Two other important topics in quantum mechanics are superposition and entanglement. These are central to quantum computing. Together, they make quantum computing possible.
Until they are measured, particles can exist in infinitely many states. Take an electron, for instance. It is said that it can spin on the x, y, and z axes, as shown in Figure 4. When an electron’s spin is clockwise along some axis, we can call this the “1” state and when it is spinning counterclockwise, we call this the “0” state. However, before measuring the spin, the electron is in a superposition of all possible states. Think of a spinning coin: we cannot say it is in a heads or tails state while it is spinning. Rather, it is in some other in-between state. It’s in a superposition. (Note that the electron doesn’t actually spin. This is just a measurable property of it that we chose to call “spin”.)
The particle is in superposition while it is not observed. When the spin is measured, the state will “collapse” on one choice dictated by its probability distribution, just like when the coin flops down on one side or the other with a 50% chance of being either.
Figure 4. An electron can “spin” on the x, y, and z axes
This is the basis of the famous Schrödinger’s Cat thought experiment (Figure 5). An imaginary cat is placed in a box with a vial of poison and a radioactive source. If radioactive decay is detected, the vial of poison breaks and ends the imaginary cat’s life. But radioactive decay is a random process which may or may not happen.
While this was originally meant to demonstrate the absurdity of quantum mechanics, it turned out to be a reasonable explainer of superposition. When the box is shut, there is no way of observing what happens inside. Whether the cat is alive or dead cannot be concluded. From an observer’s point of view, the cat is in a superposition of dead and alive. In quantum mechanics, opening the box causes the superposition to collapse into a single state of the cat being either dead or alive.
Figure 5. The Schrödinger’s Cat thought experiment
Qubits and quantum circuits
In a classical computer, the smallest unit of storage is called a bit, which can either take a 0 or a 1. In a quantum computer, particles can be used to perform calculations, and these are called qubits (quantum bits). Qubits are different from ordinary bits in that through superposition, they can assume an infinite number of states at the same time, which gives them exponentially more computational power. Qubits are used in quantum circuits, which are comparable to algorithms on a classical computer. The goal of these circuits is to run to the end and amplify the correct result so that the answers can be read by measuring the resulting states. In practice, the circuit is re-run thousands of times to obtain a probability distribution from which the answer is derived. However, a circuit needs gates, and the use of multiple gates requires entanglement. The following section delves into this concept.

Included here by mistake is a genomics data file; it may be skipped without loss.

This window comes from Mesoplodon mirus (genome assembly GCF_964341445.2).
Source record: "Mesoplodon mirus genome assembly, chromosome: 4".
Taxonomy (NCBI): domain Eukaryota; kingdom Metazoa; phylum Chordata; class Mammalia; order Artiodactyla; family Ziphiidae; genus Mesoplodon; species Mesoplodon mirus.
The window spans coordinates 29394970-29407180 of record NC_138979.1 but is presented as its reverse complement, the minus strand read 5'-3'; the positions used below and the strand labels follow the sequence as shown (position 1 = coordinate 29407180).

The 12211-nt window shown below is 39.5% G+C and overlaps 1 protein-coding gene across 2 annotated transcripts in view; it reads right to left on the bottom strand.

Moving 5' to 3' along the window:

In a classical computer, a logic gate can take bits as input and produce a value as output. For example, a “1” bit and another “1” bit combined at an AND gate will result in “1”. On their own, these bits do nothing. However, in a quantum computer, two particles can become “entangled,” which means an operation on one will influence the state of the other, even if they are far apart. This is like picturing two spinning coins that always land down the same way: either showing both heads or both tails. The two particles are not communicating with each other to do this. Instead, imagine them as twins that behave the same even when they are separated. In this way, they are not violating special relativity that disallows travel at the speed of light or faster. In the macro world, however, this would be strange, and we would not expect coins to behave this way.
Einstein was not a fan of the idea and described it as “spooky action at a distance.” It might take some convincing to believe that that two particles could influence each other remotely, but it is mathematically proven by and shown in experiments. Between 1980 and 1982, Alain Aspect performed various experiments proving entanglement is real, for which he won the Nobel Prize in 2022.
Entanglement makes useful algorithms possible. By linking two qubits, conditional quantum gates can be created in quantum circuits. With that, algorithms can be implemented.
Why quantum computers?
When the first serious efforts to build a quantum computer were made in the mid-1990s, one of the main questions raised was, what would it be good for? Actually, this very question serves as the answer itself to one of the main motivations why these computers are developed: they were built so their full potential can be discovered and unleashed.
The original idea of quantum computing was proposed by Paul Benioff and Richard P. Feynman around 1980. Simulations of physical systems, for instance tracking all interactions between atoms in a molecule, are often impossible to run on classical computers because the difficulty of the problem grows exponentially with the number of atoms. In contrast, quantum computers can tackle exponentially larger problems for every qubit in the quantum computer and can deal with this complexity.
Now, while experimental quantum computers are emerging, there are still challenges on how their usefulness can be most effectively maximized. Machines with sufficiently large numbers of usable qubits remain elusive. Furthermore, scalability and noise management remain a concern. Noise could limit scalability. In this context, noise pertains to electromagnetic radiation, magnetic fields, cosmic rays, and the like. For this reason, most quantum computers are operated at temperatures close to absolute zero (which is 0 Kelvin, -273.15℃, or -459.67 ℉) and are heavily shielded from radiation.